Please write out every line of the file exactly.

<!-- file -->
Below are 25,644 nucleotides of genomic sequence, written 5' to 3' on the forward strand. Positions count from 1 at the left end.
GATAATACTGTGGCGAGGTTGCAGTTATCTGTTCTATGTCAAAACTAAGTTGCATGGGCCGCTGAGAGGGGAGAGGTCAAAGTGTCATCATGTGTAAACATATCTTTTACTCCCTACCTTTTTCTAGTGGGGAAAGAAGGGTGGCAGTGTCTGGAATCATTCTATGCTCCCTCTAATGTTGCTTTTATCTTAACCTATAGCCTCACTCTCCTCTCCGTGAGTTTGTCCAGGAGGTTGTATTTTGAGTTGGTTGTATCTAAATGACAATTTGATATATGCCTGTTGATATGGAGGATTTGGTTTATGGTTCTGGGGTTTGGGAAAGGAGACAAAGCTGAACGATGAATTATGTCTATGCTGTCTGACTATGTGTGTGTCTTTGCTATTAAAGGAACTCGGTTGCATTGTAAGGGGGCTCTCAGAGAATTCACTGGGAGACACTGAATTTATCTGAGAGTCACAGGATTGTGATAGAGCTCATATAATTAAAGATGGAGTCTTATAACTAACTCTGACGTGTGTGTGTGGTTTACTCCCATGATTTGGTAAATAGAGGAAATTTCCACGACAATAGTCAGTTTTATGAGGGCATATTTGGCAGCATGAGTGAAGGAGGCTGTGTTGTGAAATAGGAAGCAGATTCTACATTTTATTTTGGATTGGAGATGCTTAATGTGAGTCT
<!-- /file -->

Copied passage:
Below are 25,644 nucleotides of genomic sequence, written 5' to 3' on the forward strand. Positions count from 1 at the left end.
GATAATACTGTGGCGAGGTTGCAGTTATCTGTTCTATGTCAAAACTAAGTTGCATGGGCCGCTGAGAGGGGAGAGGTCAAAGTGTCATCATGTGTAAACATATCTTTTACTCCCTACCTTTTTCTAGTGGGGAAAGAAGGGTGGCAGTGTCTGGAATCATTCTATGCTCCCTCTAATGTTGCTTTTATCTTAACCTATAGCCTCACTCTCCTCTCCGTGAGTTTGTCCAGGAGGTTGTATTTTGAGTTGGTTGTATCTAAATGACAATTTGATATATGCCTGTTGATATGGAGGATTTGGTTTATGGTTCTGGGGTTTGGGAAAGGAGACAAAGCTGAACGATGAATTATGTCTATGCTGTCTGACTATGTGTGTGTCTTTGCTATTAAAGGAACTCGGTTGCATTGTAAGGGGGCTCTCAGAGAATTCACTGGGAGACACTGAATTTATCTGAGAGTCACAGGATTGTGATAGAGCTCATATAATTAAAGATGGAGTCTTATAACTAACTCTGACGTGTGTGTGTGGTTTACTCCCATGATTTGGTAAATAGAGGAAATTTCCACGACAATAGTCAGTTTTATGAGGGCATATTTGGCAGCATGAGTGAAGGAGGCTGTGTTGTGAAATAGGAAGCAGATTCTACATTTTATTTTGGATTGGAGATGCTTAATGTGAGTCT